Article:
Considering that heart patients may be at higher risk for cardiac arrest, this study was conducted to evaluate the preparedness and willingness of cardiac patient family members to perform cardiopulmonary resuscitation (CPR). A cross-sectional survey of 100 family members of cardiac patients was conducted at a tertiary care emergency department over a 1.5-month period. Response rate was 95%. While 49% reported prior CPR training, only 7% trained within the past year. The majority received training (59%) because of a school or job requirement with only 8% trained because of 'concern for a family member.' The most frequent reasons for not being trained were 'never thought about it' or 'not interested' (57%). However, 49% of the untrained group did report an interest in future training. While 2% of respondents recalled a healthcare professional suggesting such training, 58% stated they would be influenced positively by such a recommendation. The most frequently reported barriers to performing CPR included fear of harming the patient or a lack of knowledge and skill to help. Despite a presumed higher risk for sudden cardiac death, most family members of cardiac patients do not maintain skills in basic CPR. Healthcare professionals may have the ability to significantly alter this concerning statistic through education and routine recommendations to patients' families. Copyright (C) 2000 Elsevier Science Ireland Ltd.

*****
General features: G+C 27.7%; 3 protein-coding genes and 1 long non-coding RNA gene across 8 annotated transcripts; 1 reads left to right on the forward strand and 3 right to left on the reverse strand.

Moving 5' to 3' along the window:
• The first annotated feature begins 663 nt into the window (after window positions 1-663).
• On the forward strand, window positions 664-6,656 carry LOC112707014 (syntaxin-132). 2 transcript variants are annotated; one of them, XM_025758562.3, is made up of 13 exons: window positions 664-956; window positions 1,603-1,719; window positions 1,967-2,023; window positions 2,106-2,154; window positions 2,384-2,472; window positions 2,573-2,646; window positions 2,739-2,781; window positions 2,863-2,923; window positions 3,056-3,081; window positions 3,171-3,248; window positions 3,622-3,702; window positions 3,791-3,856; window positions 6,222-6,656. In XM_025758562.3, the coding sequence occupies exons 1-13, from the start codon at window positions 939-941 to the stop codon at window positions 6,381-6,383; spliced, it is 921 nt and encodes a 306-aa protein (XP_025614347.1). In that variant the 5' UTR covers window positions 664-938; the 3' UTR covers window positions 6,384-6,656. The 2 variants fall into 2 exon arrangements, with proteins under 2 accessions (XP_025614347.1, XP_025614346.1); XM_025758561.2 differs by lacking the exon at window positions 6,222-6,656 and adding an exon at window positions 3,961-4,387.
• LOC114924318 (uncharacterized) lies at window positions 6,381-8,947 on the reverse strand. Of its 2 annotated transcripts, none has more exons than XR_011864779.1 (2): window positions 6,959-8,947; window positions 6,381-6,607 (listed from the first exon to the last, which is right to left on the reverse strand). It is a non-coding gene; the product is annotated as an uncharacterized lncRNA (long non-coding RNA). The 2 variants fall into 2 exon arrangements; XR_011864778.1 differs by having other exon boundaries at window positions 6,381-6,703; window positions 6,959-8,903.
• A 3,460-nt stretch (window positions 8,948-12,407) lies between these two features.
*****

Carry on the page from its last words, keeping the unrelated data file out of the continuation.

- Cardiac arrest
- Cardiopulmonary resuscitation
- Out-of-hospital CPR
ASJC Scopus subject areas
- Emergency Medicine
- Cardiology and Cardiovascular Medicine